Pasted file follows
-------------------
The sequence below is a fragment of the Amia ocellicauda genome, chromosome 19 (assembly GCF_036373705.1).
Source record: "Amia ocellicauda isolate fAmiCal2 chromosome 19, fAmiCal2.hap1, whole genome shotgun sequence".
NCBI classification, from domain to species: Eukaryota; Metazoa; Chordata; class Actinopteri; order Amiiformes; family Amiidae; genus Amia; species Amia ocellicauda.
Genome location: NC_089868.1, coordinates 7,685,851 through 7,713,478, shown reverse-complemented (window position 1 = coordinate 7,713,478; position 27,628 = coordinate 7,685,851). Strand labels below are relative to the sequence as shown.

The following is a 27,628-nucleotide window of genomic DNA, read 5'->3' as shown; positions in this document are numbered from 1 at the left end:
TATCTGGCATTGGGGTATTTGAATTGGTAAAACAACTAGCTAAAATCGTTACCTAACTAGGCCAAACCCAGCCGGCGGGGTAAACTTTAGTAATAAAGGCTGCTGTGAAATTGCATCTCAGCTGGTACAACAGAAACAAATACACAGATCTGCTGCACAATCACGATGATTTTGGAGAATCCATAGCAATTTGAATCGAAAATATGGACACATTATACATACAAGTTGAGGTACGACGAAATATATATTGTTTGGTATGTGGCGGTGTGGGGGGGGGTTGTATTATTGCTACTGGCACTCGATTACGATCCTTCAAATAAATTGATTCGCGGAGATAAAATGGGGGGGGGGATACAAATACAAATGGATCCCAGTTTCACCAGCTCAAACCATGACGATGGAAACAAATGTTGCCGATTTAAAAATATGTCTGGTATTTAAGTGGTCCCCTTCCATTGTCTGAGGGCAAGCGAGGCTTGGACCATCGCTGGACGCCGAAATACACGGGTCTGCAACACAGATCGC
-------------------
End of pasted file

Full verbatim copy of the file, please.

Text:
The sequence below is a fragment of the Amia ocellicauda genome, chromosome 19 (assembly GCF_036373705.1).
Source record: "Amia ocellicauda isolate fAmiCal2 chromosome 19, fAmiCal2.hap1, whole genome shotgun sequence".
NCBI classification, from domain to species: Eukaryota; Metazoa; Chordata; class Actinopteri; order Amiiformes; family Amiidae; genus Amia; species Amia ocellicauda.
Genome location: NC_089868.1, coordinates 7,685,851 through 7,713,478, shown reverse-complemented (window position 1 = coordinate 7,713,478; position 27,628 = coordinate 7,685,851). Strand labels below are relative to the sequence as shown.

The following is a 27,628-nucleotide window of genomic DNA, read 5'->3' as shown; positions in this document are numbered from 1 at the left end:
TATCTGGCATTGGGGTATTTGAATTGGTAAAACAACTAGCTAAAATCGTTACCTAACTAGGCCAAACCCAGCCGGCGGGGTAAACTTTAGTAATAAAGGCTGCTGTGAAATTGCATCTCAGCTGGTACAACAGAAACAAATACACAGATCTGCTGCACAATCACGATGATTTTGGAGAATCCATAGCAATTTGAATCGAAAATATGGACACATTATACATACAAGTTGAGGTACGACGAAATATATATTGTTTGGTATGTGGCGGTGTGGGGGGGGGTTGTATTATTGCTACTGGCACTCGATTACGATCCTTCAAATAAATTGATTCGCGGAGATAAAATGGGGGGGGGGATACAAATACAAATGGATCCCAGTTTCACCAGCTCAAACCATGACGATGGAAACAAATGTTGCCGATTTAAAAATATGTCTGGTATTTAAGTGGTCCCCTTCCATTGTCTGAGGGCAAGCGAGGCTTGGACCATCGCTGGACGCCGAAATACACGGGTCTGCAACACAGATCGC